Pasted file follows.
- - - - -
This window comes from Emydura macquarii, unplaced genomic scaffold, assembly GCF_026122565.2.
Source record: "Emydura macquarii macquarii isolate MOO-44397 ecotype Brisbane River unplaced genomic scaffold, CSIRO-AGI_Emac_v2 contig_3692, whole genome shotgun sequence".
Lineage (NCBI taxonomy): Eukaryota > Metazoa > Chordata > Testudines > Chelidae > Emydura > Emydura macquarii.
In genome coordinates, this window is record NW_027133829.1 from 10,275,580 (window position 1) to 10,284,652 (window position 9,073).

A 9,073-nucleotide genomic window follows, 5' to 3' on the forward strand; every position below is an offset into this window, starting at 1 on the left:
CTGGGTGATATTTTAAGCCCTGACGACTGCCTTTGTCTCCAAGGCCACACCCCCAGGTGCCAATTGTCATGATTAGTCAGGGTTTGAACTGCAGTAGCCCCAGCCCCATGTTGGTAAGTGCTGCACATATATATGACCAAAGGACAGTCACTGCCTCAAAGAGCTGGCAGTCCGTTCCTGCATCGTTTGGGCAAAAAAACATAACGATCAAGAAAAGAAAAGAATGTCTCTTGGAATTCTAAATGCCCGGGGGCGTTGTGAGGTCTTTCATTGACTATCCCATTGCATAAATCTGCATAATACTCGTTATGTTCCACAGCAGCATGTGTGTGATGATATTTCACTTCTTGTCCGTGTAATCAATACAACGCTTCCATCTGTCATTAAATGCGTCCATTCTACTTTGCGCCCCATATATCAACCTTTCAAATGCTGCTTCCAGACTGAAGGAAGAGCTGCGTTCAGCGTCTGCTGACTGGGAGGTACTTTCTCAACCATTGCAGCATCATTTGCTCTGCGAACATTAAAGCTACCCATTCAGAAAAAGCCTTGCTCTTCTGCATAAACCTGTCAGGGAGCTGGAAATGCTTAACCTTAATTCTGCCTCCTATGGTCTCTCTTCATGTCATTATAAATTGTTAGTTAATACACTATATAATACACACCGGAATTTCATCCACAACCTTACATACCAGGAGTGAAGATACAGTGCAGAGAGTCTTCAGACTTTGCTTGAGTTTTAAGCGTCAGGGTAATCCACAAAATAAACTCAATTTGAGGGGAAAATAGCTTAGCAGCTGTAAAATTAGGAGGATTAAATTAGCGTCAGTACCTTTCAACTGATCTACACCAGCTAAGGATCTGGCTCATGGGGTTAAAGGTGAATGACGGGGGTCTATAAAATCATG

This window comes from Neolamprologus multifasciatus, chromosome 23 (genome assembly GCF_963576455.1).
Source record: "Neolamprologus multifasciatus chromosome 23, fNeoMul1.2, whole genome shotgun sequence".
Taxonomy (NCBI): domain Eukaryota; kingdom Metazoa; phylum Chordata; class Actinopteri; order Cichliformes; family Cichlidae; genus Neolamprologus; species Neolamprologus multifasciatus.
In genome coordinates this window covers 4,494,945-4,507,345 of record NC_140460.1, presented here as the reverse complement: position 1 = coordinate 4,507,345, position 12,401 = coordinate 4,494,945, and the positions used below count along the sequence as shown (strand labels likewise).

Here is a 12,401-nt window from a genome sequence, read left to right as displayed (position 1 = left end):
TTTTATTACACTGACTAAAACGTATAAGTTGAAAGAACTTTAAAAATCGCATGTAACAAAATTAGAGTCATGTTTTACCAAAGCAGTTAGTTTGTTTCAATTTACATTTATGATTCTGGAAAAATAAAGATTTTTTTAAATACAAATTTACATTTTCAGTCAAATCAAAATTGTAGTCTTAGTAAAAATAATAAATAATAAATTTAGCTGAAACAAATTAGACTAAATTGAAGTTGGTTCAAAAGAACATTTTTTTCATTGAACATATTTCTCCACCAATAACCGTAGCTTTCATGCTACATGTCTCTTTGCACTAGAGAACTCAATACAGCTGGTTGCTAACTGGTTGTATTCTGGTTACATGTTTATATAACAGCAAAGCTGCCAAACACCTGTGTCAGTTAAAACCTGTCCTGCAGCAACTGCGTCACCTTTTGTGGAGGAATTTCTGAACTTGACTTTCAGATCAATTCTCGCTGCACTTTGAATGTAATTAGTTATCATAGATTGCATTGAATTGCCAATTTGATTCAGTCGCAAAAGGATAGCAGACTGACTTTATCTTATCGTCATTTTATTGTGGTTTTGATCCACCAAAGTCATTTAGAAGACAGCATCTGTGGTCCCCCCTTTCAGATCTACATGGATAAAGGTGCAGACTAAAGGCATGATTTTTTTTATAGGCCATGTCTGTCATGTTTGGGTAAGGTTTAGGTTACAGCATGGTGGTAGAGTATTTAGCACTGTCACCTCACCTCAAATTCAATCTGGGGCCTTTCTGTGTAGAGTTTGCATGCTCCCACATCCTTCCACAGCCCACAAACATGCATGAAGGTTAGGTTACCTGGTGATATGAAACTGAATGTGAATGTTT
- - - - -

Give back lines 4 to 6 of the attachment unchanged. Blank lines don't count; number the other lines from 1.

In genome coordinates, this window is record NW_027133829.1 from 10,275,580 (window position 1) to 10,284,652 (window position 9,073).

A 9,073-nucleotide genomic window follows, 5' to 3' on the forward strand; every position below is an offset into this window, starting at 1 on the left:
CTGGGTGATATTTTAAGCCCTGACGACTGCCTTTGTCTCCAAGGCCACACCCCCAGGTGCCAATTGTCATGATTAGTCAGGGTTTGAACTGCAGTAGCCCCAGCCCCATGTTGGTAAGTGCTGCACATATATATGACCAAAGGACAGTCACTGCCTCAAAGAGCTGGCAGTCCGTTCCTGCATCGTTTGGGCAAAAAAACATAACGATCAAGAAAAGAAAAGAATGTCTCTTGGAATTCTAAATGCCCGGGGGCGTTGTGAGGTCTTTCATTGACTATCCCATTGCATAAATCTGCATAATACTCGTTATGTTCCACAGCAGCATGTGTGTGATGATATTTCACTTCTTGTCCGTGTAATCAATACAACGCTTCCATCTGTCATTAAATGCGTCCATTCTACTTTGCGCCCCATATATCAACCTTTCAAATGCTGCTTCCAGACTGAAGGAAGAGCTGCGTTCAGCGTCTGCTGACTGGGAGGTACTTTCTCAACCATTGCAGCATCATTTGCTCTGCGAACATTAAAGCTACCCATTCAGAAAAAGCCTTGCTCTTCTGCATAAACCTGTCAGGGAGCTGGAAATGCTTAACCTTAATTCTGCCTCCTATGGTCTCTCTTCATGTCATTATAAATTGTTAGTTAATACACTATATAATACACACCGGAATTTCATCCACAACCTTACATACCAGGAGTGAAGATACAGTGCAGAGAGTCTTCAGACTTTGCTTGAGTTTTAAGCGTCAGGGTAATCCACAAAATAAACTCAATTTGAGGGGAAAATAGCTTAGCAGCTGTAAAATTAGGAGGATTAAATTAGCGTCAGTACCTTTCAACTGATCTACACCAGCTAAGGATCTGGCTCATGGGGTTAAAGGTGAATGACGGGGGTCTATAAAATCATG